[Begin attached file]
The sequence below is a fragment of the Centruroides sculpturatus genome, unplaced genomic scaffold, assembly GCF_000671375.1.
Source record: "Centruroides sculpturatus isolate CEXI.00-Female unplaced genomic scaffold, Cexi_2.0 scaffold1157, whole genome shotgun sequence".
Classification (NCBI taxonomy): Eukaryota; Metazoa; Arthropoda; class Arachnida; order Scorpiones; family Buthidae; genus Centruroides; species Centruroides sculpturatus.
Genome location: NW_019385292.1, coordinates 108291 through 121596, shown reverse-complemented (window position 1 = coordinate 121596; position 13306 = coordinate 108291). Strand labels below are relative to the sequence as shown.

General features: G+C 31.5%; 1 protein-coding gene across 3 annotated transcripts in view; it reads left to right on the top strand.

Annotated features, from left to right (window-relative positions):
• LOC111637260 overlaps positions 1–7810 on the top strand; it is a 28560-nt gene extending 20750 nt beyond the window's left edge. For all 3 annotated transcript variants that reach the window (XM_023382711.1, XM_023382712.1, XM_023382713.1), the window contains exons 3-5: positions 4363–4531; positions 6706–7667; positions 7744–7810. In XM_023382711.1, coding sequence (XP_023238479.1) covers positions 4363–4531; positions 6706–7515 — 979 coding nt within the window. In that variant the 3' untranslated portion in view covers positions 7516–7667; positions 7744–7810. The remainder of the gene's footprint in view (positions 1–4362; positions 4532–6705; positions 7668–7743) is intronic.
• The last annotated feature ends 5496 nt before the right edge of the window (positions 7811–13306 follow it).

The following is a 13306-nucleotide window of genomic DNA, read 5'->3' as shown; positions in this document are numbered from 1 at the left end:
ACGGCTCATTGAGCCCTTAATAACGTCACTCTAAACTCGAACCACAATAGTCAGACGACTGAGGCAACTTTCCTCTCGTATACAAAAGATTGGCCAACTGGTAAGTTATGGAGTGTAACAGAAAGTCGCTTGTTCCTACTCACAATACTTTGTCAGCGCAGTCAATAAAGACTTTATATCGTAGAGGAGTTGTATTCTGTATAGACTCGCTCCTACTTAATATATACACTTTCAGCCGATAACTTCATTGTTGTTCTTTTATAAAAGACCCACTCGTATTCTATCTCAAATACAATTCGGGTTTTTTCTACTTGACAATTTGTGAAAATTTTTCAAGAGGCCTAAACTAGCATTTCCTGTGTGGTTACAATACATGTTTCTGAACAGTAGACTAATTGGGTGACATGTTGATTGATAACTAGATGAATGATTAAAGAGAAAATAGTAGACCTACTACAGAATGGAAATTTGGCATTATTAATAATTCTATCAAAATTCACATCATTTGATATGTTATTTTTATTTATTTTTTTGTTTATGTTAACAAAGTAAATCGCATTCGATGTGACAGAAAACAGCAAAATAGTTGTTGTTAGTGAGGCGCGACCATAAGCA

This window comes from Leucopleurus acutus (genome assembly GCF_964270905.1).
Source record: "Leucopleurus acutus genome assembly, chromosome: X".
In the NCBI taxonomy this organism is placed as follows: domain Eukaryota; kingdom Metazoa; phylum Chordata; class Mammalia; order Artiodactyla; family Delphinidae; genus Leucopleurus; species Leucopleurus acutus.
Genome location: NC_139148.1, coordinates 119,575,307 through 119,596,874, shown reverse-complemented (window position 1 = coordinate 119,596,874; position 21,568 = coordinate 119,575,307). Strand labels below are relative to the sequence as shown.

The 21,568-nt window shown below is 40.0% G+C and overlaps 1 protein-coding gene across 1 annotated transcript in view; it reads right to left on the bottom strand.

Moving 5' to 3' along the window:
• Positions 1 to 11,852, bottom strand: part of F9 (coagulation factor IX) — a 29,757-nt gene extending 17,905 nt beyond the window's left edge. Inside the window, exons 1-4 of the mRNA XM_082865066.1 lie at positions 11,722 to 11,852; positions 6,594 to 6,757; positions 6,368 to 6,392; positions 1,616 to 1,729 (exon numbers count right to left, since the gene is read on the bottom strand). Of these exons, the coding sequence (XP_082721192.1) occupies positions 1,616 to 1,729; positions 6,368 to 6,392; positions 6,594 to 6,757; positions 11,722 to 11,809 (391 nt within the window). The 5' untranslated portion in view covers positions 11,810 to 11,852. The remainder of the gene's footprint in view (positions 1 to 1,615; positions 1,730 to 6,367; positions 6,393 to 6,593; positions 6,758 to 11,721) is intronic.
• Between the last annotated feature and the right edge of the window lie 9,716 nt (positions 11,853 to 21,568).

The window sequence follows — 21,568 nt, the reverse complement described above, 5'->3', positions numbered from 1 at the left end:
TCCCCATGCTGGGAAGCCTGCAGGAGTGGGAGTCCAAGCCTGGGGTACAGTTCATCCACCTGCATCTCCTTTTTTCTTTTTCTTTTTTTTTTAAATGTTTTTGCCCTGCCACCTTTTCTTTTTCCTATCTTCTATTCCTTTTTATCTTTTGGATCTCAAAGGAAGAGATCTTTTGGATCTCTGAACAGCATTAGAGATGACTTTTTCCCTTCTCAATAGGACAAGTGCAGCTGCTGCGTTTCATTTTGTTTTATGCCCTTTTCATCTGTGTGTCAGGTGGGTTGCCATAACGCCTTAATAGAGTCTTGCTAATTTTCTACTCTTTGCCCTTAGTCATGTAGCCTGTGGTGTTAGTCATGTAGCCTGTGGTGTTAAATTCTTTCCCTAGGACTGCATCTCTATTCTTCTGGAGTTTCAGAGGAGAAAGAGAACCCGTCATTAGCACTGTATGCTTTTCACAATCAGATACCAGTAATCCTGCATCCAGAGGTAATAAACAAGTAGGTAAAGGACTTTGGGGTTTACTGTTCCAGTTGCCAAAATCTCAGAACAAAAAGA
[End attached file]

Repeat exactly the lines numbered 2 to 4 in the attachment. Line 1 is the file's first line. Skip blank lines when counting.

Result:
Source record: "Centruroides sculpturatus isolate CEXI.00-Female unplaced genomic scaffold, Cexi_2.0 scaffold1157, whole genome shotgun sequence".
Classification (NCBI taxonomy): Eukaryota; Metazoa; Arthropoda; class Arachnida; order Scorpiones; family Buthidae; genus Centruroides; species Centruroides sculpturatus.
Genome location: NW_019385292.1, coordinates 108291 through 121596, shown reverse-complemented (window position 1 = coordinate 121596; position 13306 = coordinate 108291). Strand labels below are relative to the sequence as shown.